Adressing Emergency Flood Mapping and Monitoring of Inland Water Bodies with Sentinel 1-2. Expectative and Perspectives
Yesou, Herve1; Sarti, Francesco2; Tholey, Nadine3; Mouratidis, Antonios2; Clanndillon, Stephen3; Fraipont de, Paul3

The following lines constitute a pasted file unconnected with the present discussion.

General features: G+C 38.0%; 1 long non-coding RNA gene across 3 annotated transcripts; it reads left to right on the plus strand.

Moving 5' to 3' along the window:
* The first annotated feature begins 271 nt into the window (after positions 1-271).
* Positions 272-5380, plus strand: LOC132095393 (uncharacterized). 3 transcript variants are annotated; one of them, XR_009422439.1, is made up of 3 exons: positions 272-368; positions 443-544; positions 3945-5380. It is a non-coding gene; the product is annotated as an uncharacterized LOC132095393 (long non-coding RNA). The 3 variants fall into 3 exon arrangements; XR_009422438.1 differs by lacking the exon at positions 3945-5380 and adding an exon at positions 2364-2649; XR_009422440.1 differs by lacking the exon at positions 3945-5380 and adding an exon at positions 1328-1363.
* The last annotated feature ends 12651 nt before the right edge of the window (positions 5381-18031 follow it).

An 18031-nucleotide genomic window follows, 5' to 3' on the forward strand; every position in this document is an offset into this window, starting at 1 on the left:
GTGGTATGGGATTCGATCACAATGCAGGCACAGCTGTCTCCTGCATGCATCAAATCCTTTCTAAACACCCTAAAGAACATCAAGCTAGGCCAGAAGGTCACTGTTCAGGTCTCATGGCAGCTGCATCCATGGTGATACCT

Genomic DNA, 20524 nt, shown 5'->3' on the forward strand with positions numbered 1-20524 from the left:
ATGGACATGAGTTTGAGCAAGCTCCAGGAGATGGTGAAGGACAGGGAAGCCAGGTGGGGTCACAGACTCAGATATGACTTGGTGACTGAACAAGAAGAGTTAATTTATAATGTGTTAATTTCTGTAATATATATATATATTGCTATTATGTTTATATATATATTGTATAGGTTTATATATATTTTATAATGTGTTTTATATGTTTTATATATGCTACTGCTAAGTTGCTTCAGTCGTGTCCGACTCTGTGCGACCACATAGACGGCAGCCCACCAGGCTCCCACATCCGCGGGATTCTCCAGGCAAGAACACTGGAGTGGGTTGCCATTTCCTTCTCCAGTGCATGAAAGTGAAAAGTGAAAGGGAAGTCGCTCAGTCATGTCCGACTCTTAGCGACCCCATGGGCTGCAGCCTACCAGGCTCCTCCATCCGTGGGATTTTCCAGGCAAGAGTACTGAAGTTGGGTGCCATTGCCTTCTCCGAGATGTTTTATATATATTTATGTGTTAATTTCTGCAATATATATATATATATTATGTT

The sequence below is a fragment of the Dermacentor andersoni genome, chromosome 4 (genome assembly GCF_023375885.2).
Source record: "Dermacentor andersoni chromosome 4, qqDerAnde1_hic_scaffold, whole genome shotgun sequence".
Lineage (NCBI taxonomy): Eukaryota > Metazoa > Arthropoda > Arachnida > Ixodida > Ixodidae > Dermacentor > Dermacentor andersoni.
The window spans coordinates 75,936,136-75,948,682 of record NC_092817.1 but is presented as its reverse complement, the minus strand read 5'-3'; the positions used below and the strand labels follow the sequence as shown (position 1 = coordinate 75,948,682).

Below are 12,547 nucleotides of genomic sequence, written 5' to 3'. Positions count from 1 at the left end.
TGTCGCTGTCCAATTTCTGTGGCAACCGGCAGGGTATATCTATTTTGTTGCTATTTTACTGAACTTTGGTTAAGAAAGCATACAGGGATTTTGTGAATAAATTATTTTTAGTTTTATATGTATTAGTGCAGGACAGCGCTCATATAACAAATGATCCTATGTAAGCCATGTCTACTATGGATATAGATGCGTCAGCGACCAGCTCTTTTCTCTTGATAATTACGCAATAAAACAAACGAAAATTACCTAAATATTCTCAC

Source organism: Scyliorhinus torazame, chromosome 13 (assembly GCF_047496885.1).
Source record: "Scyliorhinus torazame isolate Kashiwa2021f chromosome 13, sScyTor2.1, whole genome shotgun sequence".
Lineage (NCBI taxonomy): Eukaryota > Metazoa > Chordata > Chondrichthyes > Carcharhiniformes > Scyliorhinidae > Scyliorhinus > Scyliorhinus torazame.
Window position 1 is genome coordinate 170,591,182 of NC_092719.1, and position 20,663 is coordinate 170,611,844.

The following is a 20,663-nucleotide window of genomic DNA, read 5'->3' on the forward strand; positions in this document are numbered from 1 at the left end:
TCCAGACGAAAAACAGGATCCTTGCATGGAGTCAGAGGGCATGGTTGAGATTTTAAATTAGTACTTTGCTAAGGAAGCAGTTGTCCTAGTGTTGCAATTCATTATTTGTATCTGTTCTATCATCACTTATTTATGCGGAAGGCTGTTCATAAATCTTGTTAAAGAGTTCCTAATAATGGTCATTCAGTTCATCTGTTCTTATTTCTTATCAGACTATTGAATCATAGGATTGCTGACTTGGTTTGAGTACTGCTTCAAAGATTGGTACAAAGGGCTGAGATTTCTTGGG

The importance of water resources and the escalating frequency and intensity of flood events around the world during the last decades, emphasize the necessity of their timely and cost-effective monitoring by Remote Sensing techniques, with no risk for human lives. The purpose of this paper is to present the current capacity of Earth Observation in detecting and monitoring flooded areas and inland water bodies, by means of different sensors (SAR, optical/IR). This is achieved by using results and experience gained within the International Charter and the Services and Applications For Emergency Response (SAFER), as well as from other relevant case studies such as Dragonproject during the last decade. Based on this experience, the desirable (optimum) and minimum requirements are described, with respect to the capabilities of near-future satellites for water-flood monitoring. Subsequently, the foreseen improvements that the Sentinel-1 and -2 missions will bring are presented, in the direction of meeting this new set of refined requirements, but also in the context of COPERNICUS, the former GMES (Global Monitoring for Environment and Security) initiative. The user requirements for water resources and especially for flood monitoring are very high, with flash-floods being the most demanding case in terms of timely acquisitions of EO data. Sentinels will be able to meet much of these requirements or introduce improvements in this direction; larger swath, regular and shorter revisit time, systematic acquisition strategy over high-risk zones, fast data dissemination, along with the potential of synergistic use of Sentinel-1 and Sentinel-2 data. In the context of the COPERNICUS, the Sentinels will be a milestone of the spatial and temporal improvements in Earth observation dedicated to risk management. While Sentinels will insure an efficient routine surveillance mission, VHR satellites like Pleiades will be tasked on demand over smaller high-risk areas.